The Nobel Prize in Economics will be announced in the next few days. Based on futures trading on for the contract "Nobel Prize for Economics Winner 2007," Robert Barro is the front-runner, with a 22% chance of winning, followed by Romer (13.5%), Fama and Diamond (both a 11.5%), based on the last trades (see chart above, click to enlarge).

International Stock Market Returns, Local Currency

Chart above (click to enlarge) shows 5-year stock market returns from 50 countries in local currency, using the MSCI/Barra database for international stock markets. In a recent post, a similar chart showed the 5-year returns for the same countries in US dollars. Of course, because the dollar has fallen over the last 5-years by 19% vs. a broad currency index, and by 31% vs. a major currency index, the 5-year returns in USDs are greater for most countries than the 5-year returns in local currency.
An anonymous commenter pointed this out, and wrote "Citing incredible growth in nominal terms without referencing the weakness of the underlying currency might just be enough to win you a spot on 'Zimbabwe Tonight'." Here are some comments in response:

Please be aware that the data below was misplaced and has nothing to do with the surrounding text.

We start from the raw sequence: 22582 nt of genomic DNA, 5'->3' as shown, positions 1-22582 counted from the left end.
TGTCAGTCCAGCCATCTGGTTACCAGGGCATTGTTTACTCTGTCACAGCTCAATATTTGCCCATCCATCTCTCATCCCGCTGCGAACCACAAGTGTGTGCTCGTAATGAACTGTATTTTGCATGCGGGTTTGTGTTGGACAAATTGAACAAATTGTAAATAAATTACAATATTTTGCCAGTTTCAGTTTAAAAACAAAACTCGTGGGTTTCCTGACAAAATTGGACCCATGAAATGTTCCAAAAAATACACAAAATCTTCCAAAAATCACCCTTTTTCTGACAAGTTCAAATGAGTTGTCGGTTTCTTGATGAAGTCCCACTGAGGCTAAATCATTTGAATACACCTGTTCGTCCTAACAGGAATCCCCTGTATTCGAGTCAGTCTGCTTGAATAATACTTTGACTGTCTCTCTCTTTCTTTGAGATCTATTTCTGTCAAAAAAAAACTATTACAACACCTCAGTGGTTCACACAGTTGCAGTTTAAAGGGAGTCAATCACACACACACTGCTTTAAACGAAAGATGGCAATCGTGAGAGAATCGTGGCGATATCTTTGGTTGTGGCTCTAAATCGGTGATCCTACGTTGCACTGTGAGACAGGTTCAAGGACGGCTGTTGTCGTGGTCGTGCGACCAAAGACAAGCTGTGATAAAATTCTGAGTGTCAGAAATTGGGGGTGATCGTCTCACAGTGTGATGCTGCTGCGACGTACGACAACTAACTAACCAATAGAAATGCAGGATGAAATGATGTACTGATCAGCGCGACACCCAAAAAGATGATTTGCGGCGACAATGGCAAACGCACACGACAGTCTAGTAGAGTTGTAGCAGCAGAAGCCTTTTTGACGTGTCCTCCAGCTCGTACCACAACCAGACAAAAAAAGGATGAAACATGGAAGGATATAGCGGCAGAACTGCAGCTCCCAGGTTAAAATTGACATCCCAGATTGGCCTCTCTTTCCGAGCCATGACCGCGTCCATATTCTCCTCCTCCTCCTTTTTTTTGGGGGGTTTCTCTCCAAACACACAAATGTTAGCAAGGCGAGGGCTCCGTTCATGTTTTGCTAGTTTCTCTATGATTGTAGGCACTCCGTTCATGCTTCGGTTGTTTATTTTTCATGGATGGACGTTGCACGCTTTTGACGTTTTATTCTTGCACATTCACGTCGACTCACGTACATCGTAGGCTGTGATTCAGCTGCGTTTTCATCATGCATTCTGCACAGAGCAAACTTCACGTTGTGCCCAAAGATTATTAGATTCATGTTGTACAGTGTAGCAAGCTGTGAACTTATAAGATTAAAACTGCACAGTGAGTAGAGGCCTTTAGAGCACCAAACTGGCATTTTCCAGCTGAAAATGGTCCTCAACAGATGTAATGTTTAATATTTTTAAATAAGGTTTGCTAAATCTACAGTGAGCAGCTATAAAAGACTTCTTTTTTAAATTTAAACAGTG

1. The original post and graph were based on a recent NY Times article about the 5-year returns for foreign stock markets (in USD) vs. the 5-year return on the S&P500 (in USD).

2. In USD terms, the U.S. market (13.58% 5-year return) ranks #50 of the international stocks markets available through MSCI.

3. In local currency terms, the U.S. stock market returns rank #45 out of 50 countries, still close to the bottom of the list.

4. Almost 25 countries had 5-year returns in local currency that were double the U.S. return of 13.58%, without any currency appreciation effects.

5. For U.S. investors, only USD returns really matter, so the first chart in the original post with returns in USD is more important than the chart above with returns in local currency.

Saturday, October 13, 2007

Interesting Fact of the Day:Copyright Law for Music

1. For music registered before January 1, 1923, the 75-year copyright protection has expired and these musical works are in the public domain.